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Pittsburgh Penguins coach Mike Sullivan gives instructions during the first period in Game 2 of the NHL hockey Stanley Cup Finals against the San Jose Sharks on Wednesday, June 1, 2016, in Pittsburgh.

Gene J. Puskar/The Associated Press

Mike Sullivan had a clear vision for the Pittsburgh Penguins when he was hired as the team's new head coach in December.

The former Boston Bruins head coach and a long-time assistant to John Tortorella in Tampa, New York and Vancouver, Sullivan wanted to play to the strengths of Sidney Crosby, Kris Letang and the rest of the team's best players when he replaced the fired Mike Johnston.

"And when you look at our core players they all want to play a speed game," Sullivan said before the Penguins raced out to a 2-0 series lead over the San Jose Sharks in the Stanley Cup final. "Speed in all of its forms, whether it's foot speed or team speed — your ability to move the puck and change the point of attack quickly to create opportunity or to create a competitive advantage — is what I envisioned with this group.

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"And so we've tried to implement some strategies to give these players an opportunity to play to their strengths."

It's been a rousing success with the Penguins not only racing to one of the NHL's best records from the point of his hiring, but the club's first Stanley Cup final appearance since 2009.

The numbers before and after Sullivan's promotion from the team's AHL affiliate in Wilkes-Barre are jarring.

Scoring skyrocketed, from a mediocre 2.36 goals per game under Johnston to 3.24 per game under Sullivan, a number that would have led the league this season. Not only were they finding the net more often, but controlling the puck with increased frequency and by a wide margin. The Penguins boasted a conference-leading 55.4 per cent puck possession mark after Sullivan took over, well above the sluggish rate under Johnston.

Outshot slightly before the coaching change, the Penguins badly outshot teams under the new head coach, averaging close to six more shots per game than their opponent.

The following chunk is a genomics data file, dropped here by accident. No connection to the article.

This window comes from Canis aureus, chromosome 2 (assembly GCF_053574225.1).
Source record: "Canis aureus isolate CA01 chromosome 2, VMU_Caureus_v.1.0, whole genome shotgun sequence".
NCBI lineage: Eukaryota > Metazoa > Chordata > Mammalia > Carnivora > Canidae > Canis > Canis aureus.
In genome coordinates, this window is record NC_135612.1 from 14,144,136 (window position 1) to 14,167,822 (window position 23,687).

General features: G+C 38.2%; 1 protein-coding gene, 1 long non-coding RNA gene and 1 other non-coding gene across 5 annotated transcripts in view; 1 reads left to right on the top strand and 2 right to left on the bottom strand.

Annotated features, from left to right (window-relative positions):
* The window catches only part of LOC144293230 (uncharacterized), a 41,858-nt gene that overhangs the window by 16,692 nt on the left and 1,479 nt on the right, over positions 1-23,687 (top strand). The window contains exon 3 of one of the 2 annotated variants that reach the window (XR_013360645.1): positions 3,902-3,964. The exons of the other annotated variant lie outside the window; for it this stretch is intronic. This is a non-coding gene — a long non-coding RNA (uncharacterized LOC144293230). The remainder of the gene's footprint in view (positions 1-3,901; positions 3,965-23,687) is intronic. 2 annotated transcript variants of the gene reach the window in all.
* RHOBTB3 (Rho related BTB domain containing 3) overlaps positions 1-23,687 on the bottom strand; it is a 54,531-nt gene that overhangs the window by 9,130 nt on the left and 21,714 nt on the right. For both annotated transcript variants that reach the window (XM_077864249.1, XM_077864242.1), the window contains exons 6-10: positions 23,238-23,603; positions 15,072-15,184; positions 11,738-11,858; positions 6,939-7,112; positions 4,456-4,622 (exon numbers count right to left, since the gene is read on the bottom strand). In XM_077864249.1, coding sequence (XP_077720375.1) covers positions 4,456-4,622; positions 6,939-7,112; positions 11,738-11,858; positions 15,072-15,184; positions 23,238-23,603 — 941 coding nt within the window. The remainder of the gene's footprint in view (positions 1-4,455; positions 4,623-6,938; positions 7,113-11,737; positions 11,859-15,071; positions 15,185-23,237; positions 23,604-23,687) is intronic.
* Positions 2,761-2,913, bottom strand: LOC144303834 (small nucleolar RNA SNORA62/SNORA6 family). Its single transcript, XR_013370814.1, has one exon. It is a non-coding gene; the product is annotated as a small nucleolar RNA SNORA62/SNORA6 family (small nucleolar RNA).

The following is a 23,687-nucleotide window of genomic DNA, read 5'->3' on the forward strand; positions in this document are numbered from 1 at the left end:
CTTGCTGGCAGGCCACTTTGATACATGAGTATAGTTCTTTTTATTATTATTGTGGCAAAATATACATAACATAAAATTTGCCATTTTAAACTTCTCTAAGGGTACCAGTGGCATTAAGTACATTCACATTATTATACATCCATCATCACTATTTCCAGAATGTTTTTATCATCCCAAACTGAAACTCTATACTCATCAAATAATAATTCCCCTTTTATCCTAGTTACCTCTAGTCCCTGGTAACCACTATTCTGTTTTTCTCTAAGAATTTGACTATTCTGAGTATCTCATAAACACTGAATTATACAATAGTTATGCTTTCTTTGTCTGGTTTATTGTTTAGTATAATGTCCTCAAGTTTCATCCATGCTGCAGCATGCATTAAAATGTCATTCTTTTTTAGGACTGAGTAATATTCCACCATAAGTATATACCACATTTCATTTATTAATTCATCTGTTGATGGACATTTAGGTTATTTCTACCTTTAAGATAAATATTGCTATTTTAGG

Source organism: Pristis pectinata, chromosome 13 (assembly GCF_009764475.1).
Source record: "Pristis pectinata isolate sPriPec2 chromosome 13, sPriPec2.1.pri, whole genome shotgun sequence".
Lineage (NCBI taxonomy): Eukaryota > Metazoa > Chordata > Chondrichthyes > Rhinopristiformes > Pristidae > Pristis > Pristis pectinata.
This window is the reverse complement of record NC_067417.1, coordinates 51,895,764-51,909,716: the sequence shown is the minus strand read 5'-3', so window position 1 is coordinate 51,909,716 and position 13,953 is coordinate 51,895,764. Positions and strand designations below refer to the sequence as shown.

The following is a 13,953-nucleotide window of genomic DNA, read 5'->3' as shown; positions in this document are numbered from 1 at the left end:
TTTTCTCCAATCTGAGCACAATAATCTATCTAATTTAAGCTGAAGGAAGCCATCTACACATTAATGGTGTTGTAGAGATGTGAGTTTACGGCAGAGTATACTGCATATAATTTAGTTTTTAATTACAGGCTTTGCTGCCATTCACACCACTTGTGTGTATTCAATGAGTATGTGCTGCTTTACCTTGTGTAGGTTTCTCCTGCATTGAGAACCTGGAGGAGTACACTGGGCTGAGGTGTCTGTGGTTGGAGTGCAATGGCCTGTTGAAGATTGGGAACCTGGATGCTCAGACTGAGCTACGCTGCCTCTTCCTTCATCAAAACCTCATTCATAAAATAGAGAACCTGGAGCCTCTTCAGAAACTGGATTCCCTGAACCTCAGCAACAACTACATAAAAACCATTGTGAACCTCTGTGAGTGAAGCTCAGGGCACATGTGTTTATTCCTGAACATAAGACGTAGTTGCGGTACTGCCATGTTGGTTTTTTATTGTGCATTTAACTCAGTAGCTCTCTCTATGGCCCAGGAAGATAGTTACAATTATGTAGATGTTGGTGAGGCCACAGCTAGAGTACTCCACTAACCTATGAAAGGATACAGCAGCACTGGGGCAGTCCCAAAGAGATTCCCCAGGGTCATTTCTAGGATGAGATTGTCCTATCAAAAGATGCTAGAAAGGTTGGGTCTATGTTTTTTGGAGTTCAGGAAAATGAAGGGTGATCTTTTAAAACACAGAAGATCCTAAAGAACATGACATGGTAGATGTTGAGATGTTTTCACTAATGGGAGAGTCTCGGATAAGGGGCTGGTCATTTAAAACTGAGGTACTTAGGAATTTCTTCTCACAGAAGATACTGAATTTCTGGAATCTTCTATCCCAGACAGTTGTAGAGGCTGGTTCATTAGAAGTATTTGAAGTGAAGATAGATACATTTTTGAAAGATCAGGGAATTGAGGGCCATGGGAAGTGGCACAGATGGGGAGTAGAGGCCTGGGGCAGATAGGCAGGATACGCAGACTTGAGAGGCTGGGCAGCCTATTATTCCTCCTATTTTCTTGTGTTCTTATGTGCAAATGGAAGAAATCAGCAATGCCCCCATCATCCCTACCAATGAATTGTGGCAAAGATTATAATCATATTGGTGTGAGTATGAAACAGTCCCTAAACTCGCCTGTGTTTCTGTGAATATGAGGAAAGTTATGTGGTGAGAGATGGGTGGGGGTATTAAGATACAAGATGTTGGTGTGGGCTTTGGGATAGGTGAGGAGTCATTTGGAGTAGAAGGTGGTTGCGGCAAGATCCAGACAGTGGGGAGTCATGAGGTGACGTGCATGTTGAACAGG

As for those core players Sullivan wanted to unlock, they surged as well, notably Crosby who had 30 goals and 66 points in 52 games and Letang who posted 15 goals and 53 points in 46 games.

Speed was apparent on all four lines of the Pittsburgh lineup as well as on a defence that moved the puck quickly up the ice.

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It was an evolution that saw the eventual Eastern Conference champions become a high-scoring, puck-hogging juggernaut, one that's mostly overwhelmed the San Jose Sharks en route to thorough wins in Games 1 and 2 of the Stanley Cup final.

The Sharks have spent most of the opening two games buried in their own zone, unable to slow down the Penguins.

The first thing Crosby noticed about his new coach when he took over Dec. 12 was his propensity for details as well as the clarity of his expectations, both for how the team and individuals were to play.

"That was very clear right off the bat so I think as a player the direction that he wanted the team to play and everything that came along with that, I think was well-understood and well-received," Crosby said. "He was going to hold everyone accountable no matter what position or what the detail was. Everything was important."

That accountability was appreciated beyond the stars.

"He doesn't let anyone off the hook as far as making plays, turning pucks over, which I think, that accountability is really good for us," said defenceman Ian Cole.

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Helpful, too, is the familiarity Sullivan had with young players within the organization following his stint in Wilkes-Barre.

Impact performers in the post-season such as Game 2 overtime hero Conor Sheary as well as forwards Bryan Rust and Tom Kuhnhackl along with Matt Murray, the 22-year-old star in goal, all played for Sullivan with the AHL Penguins.

"He trusted us and we also trusted him," Sheary said. "In Wilkes, we had a good record down there and we knew that his system worked so I think that the transition coming up here was pretty easy for us."

Sullivan built that trust, Sheary said, by giving inexperienced players like him opportunity. He put them back on the ice when they made a mistake, gave them a chance to play during a high-pressure situation.

Sullivan is following the model of Dan Bylsma, who was also coaching in Wilkes-Barre when he was called from the NHL club to replace then-Pittsburgh head coach Michel Therrien in 2009.

Like Sullivan, who went 33-16-5 with a plus-41 goal differential after replacing Johnston, Bylsma guided the Penguins to a dominant record before eventually helping the club back to the Stanley Cup final.

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Sullivan can complete Bylsma's trajectory by hoisting the Cup and unlocking a winner.

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